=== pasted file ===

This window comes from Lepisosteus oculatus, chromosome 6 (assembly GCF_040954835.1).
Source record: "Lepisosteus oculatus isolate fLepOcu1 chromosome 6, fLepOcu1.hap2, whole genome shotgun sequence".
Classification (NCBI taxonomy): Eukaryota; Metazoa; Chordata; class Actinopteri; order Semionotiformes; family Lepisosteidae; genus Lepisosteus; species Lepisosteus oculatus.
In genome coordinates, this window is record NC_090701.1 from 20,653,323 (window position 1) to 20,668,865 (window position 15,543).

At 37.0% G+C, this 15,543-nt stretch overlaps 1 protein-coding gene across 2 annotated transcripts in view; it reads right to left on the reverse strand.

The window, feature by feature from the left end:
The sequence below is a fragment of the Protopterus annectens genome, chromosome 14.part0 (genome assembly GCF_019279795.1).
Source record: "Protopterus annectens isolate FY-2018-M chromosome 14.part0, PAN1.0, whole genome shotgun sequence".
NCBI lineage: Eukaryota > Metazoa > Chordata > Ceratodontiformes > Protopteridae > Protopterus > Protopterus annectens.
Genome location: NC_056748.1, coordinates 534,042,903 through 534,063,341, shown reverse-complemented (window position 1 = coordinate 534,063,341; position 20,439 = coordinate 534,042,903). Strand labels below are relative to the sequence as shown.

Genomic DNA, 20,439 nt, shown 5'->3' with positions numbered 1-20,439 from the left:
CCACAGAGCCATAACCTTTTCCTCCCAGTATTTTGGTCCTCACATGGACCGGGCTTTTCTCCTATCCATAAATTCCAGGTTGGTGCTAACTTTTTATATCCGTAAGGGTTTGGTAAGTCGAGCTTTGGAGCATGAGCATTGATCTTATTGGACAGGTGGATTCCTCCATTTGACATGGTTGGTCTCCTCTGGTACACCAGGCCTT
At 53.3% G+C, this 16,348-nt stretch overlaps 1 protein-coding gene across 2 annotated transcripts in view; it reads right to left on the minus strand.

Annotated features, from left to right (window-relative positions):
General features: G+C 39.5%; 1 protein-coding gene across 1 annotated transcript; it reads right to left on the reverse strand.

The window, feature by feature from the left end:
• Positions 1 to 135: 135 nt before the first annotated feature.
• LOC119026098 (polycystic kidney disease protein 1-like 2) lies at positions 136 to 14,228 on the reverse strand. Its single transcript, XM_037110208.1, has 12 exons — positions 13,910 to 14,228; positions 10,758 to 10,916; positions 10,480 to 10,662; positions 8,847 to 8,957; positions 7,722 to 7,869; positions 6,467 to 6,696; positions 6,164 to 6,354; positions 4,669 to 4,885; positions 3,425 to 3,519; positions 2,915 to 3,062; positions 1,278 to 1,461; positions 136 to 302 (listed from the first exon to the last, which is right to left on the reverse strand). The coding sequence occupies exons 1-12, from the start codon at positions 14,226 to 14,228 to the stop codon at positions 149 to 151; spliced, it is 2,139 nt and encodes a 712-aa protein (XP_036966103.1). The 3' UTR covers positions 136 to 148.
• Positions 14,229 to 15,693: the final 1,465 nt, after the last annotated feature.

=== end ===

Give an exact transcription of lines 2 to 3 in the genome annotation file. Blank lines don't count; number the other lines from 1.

Source record: "Lepisosteus oculatus isolate fLepOcu1 chromosome 6, fLepOcu1.hap2, whole genome shotgun sequence".
Classification (NCBI taxonomy): Eukaryota; Metazoa; Chordata; class Actinopteri; order Semionotiformes; family Lepisosteidae; genus Lepisosteus; species Lepisosteus oculatus.